In the first half of this blog post, I cut up a Ficus log and made a nearly 11” round for later turning into a bowl. I sealed every part of it in Anchorseal. Flash forward about 12 days, this past Saturday, and I finally chucked it up and made a bowl. Unfortunately, as with everything Ficus I’ve ever sealed, it was covered with mold by this point, and a little bit stinky. I figured I’d turn the mold away. I went with a faceplate on the soon-to-be-concave side: ...
This past Sunday I decided to saw a Y-shaped Ficus log in half and get some bowl blanks out of it. I couldn’t fit the 14” section under my band saw’s 12” vertical clearance, so I just cut the first half, up to the Y split. Then I spent about 20-30 minutes sawing through the Y with my 24” carpenter saw. Good workout! I could fit a 10-7/8” circle on each log in the Y area, which I wanted to try turning for the twists in grain and color. I had to...
This is from nearly a month ago. I’m behind on my adventures. Chucking something properly in a lathe takes a little bit of thought and prep work. I only had about an hour after work, but was in the mood to learn a bit more. In this test, I simply wanted to see if I could make a thin, dish-like object in a small chunk of Indian Laurel (Ficus microcarpa). I had recently acquired a ton of it, so I just pinched it between centers and had at it. The test dish I would turn was from a pi...
I routed in grooves on the fence of my new resawing jig for screwing logs to it, and with that, it was ready for action: Here’s a video – shot on yesterday’s lunch break, edited together last night, with the jig I made on Sunday – of my very first resawing work. The Timberwolf blade works very well, with no resistance and a clean cut. The Craftsman 18” wood/metal bandsaw is a slightly different story. It’s wobbly, which is just a ‘feature...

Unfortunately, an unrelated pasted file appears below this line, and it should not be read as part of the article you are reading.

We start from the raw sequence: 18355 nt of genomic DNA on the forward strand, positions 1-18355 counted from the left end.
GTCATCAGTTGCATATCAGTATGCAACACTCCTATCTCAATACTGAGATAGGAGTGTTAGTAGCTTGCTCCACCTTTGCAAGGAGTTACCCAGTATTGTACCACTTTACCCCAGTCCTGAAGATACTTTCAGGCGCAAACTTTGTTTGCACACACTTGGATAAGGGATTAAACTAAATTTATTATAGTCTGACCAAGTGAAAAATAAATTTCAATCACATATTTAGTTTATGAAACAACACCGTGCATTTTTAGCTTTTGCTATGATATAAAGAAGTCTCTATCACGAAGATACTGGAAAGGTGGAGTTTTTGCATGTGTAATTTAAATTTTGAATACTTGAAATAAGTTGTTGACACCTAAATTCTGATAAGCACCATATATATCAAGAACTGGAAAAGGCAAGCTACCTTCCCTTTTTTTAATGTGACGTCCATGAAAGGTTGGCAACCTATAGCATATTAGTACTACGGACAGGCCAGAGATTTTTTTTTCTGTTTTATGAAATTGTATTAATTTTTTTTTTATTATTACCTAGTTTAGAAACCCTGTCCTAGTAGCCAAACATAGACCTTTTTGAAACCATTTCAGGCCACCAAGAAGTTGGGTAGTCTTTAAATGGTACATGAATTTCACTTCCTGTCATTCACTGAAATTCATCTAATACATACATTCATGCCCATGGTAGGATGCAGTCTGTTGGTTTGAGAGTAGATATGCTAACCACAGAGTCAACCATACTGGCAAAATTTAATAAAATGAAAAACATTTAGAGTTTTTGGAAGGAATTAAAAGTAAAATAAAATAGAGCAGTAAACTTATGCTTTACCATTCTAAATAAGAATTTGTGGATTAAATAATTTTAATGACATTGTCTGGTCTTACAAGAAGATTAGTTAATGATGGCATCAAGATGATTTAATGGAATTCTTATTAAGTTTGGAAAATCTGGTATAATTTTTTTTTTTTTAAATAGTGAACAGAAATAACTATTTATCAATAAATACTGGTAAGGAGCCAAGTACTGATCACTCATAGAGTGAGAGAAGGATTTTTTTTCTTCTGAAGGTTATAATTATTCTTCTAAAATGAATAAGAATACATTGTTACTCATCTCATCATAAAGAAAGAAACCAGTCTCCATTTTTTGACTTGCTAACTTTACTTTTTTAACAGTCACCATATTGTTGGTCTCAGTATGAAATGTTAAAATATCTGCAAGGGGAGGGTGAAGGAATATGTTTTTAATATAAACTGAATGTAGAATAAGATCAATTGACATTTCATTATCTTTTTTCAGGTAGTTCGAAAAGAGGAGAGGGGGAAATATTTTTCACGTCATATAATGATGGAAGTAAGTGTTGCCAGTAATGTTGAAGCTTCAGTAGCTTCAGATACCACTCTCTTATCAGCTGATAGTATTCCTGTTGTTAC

A bit over a week ago I found some logs outside a neighbor’s place down the street while on my way home from work on a Friday night. They were Ficus microcarpa (AKA Chinese banyan, AKA Indian Laurel, AKA curtain fig, AKA etc…). Almost a week later – a few days ago – I found another load of the same logs in the same spot on my way home for lunch. This morning while heading into work, I passed the same spot, and the biggest haul yet was sitting there. I was running a few...
Remember that haul last week of fig logs? I used the new dolly to move them around back: Here’s the load by the light of day: Exactly one week later, running home on my lunch break, I found ANOTHER PILE of them in the same spot, from the same tree likely. Of course, I had to back up, pull over, and load those in, too :) Pretty big! This rooty section had wood chunks that didn’t match. I think they’re Douglas fir, from a fence or garden somethi...
My bones haven’t finished knitting back together, and the gum tree chunks are still in the bed, but on the way back from a fast food run tonight, I saw a log pile on the grass in front of the sidewalk, right on my block! I backed up in front of the driveway there, and loaded one very large trunk piece, and a bunch of other large branch pieces in right on top of the eucalyptus. I have a feeling they were out all day, and people picked through the little stuff for firewood, leaving the la...
This is a woodworking website, so I’ll try to limit this blog series to mostly wood related entries. Many people have expressed their desire to move to a farm. Well, we have that opportunity, and we are grabbing it with all hands. Just a little introductory background: A couple of years ago, I was going nuts because the project I was on had been on hold for several months, and got delayed for another 12 months, so I resigned. I decided (with my wife’s approval) to work out...
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